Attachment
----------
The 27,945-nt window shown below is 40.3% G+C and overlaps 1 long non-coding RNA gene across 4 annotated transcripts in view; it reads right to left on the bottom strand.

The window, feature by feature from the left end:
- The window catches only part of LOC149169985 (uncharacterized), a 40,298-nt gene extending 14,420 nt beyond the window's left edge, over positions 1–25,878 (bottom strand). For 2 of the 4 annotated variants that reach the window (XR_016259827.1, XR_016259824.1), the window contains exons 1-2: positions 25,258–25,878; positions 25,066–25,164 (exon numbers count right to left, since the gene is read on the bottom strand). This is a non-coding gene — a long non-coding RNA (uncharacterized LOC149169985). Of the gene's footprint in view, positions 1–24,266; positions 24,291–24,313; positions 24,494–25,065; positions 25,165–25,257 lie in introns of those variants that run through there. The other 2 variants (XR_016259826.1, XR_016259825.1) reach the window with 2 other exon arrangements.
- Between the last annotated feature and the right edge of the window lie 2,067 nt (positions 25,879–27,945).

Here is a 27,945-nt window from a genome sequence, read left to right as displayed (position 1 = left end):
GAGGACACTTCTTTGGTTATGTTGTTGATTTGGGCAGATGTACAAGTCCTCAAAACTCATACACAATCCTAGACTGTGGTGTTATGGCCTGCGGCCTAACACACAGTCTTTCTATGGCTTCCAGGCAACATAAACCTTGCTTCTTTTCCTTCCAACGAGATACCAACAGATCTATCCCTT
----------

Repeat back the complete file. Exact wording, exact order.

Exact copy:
The 27,945-nt window shown below is 40.3% G+C and overlaps 1 long non-coding RNA gene across 4 annotated transcripts in view; it reads right to left on the bottom strand.

The window, feature by feature from the left end:
- The window catches only part of LOC149169985 (uncharacterized), a 40,298-nt gene extending 14,420 nt beyond the window's left edge, over positions 1–25,878 (bottom strand). For 2 of the 4 annotated variants that reach the window (XR_016259827.1, XR_016259824.1), the window contains exons 1-2: positions 25,258–25,878; positions 25,066–25,164 (exon numbers count right to left, since the gene is read on the bottom strand). This is a non-coding gene — a long non-coding RNA (uncharacterized LOC149169985). Of the gene's footprint in view, positions 1–24,266; positions 24,291–24,313; positions 24,494–25,065; positions 25,165–25,257 lie in introns of those variants that run through there. The other 2 variants (XR_016259826.1, XR_016259825.1) reach the window with 2 other exon arrangements.
- Between the last annotated feature and the right edge of the window lie 2,067 nt (positions 25,879–27,945).

Here is a 27,945-nt window from a genome sequence, read left to right as displayed (position 1 = left end):
GAGGACACTTCTTTGGTTATGTTGTTGATTTGGGCAGATGTACAAGTCCTCAAAACTCATACACAATCCTAGACTGTGGTGTTATGGCCTGCGGCCTAACACACAGTCTTTCTATGGCTTCCAGGCAACATAAACCTTGCTTCTTTTCCTTCCAACGAGATACCAACAGATCTATCCCTT